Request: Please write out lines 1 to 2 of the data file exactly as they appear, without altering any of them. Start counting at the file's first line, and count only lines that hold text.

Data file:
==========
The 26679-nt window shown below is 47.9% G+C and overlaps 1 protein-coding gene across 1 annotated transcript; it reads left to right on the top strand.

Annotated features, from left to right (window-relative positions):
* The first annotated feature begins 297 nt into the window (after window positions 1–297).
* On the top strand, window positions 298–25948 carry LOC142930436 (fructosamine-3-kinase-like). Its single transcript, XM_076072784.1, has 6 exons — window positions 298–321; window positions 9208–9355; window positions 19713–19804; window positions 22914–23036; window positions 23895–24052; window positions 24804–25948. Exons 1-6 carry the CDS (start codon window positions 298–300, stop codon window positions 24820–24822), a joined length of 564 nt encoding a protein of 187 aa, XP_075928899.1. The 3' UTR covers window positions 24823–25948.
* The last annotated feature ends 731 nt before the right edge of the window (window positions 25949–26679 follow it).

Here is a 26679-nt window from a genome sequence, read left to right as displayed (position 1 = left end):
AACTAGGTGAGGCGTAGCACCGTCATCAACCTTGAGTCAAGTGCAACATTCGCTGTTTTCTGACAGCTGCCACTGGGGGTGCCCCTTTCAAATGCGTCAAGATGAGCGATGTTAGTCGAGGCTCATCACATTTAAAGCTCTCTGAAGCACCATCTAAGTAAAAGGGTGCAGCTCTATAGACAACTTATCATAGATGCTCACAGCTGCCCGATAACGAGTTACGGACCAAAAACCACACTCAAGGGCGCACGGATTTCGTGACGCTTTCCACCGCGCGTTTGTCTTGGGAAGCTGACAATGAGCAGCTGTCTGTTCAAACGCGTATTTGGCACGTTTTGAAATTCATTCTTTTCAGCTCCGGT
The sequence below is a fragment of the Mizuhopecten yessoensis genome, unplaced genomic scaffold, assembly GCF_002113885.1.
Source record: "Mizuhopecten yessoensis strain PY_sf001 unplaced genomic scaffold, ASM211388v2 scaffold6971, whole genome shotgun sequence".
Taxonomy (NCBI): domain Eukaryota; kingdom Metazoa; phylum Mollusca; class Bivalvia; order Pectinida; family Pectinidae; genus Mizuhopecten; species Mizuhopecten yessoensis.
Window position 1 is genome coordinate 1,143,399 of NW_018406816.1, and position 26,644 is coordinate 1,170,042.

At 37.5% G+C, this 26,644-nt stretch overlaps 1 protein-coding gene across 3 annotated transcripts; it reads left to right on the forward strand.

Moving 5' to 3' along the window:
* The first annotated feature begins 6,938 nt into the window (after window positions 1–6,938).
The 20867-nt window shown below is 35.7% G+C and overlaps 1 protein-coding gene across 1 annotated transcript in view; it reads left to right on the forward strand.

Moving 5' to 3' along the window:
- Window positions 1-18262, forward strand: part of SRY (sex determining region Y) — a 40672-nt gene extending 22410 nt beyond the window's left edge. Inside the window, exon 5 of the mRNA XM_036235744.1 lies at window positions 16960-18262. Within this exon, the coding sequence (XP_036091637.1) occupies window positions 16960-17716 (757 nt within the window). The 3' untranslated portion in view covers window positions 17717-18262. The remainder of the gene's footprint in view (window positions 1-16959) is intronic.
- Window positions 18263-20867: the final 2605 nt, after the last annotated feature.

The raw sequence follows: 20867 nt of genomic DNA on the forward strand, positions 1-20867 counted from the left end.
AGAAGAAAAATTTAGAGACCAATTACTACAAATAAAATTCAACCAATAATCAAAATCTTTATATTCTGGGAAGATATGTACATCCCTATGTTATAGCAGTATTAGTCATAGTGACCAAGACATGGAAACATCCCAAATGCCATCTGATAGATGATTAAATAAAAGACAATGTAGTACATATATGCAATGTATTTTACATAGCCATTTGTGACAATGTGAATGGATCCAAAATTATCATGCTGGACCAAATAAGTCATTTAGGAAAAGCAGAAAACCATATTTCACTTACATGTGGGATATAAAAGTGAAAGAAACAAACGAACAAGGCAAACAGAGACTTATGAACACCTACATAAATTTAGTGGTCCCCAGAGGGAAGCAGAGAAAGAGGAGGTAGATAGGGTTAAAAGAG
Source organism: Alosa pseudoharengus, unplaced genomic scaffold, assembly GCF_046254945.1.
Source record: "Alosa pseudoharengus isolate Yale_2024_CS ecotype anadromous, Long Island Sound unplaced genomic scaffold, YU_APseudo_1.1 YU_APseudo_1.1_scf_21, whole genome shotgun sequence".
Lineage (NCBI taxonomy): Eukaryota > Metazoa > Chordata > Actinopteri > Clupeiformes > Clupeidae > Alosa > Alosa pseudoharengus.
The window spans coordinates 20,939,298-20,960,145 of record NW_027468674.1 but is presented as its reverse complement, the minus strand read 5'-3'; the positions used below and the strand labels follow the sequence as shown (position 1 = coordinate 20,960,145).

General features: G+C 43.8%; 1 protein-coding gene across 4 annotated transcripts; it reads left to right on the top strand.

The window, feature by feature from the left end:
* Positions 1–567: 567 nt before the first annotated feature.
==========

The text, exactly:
The 26679-nt window shown below is 47.9% G+C and overlaps 1 protein-coding gene across 1 annotated transcript; it reads left to right on the top strand.

Annotated features, from left to right (window-relative positions):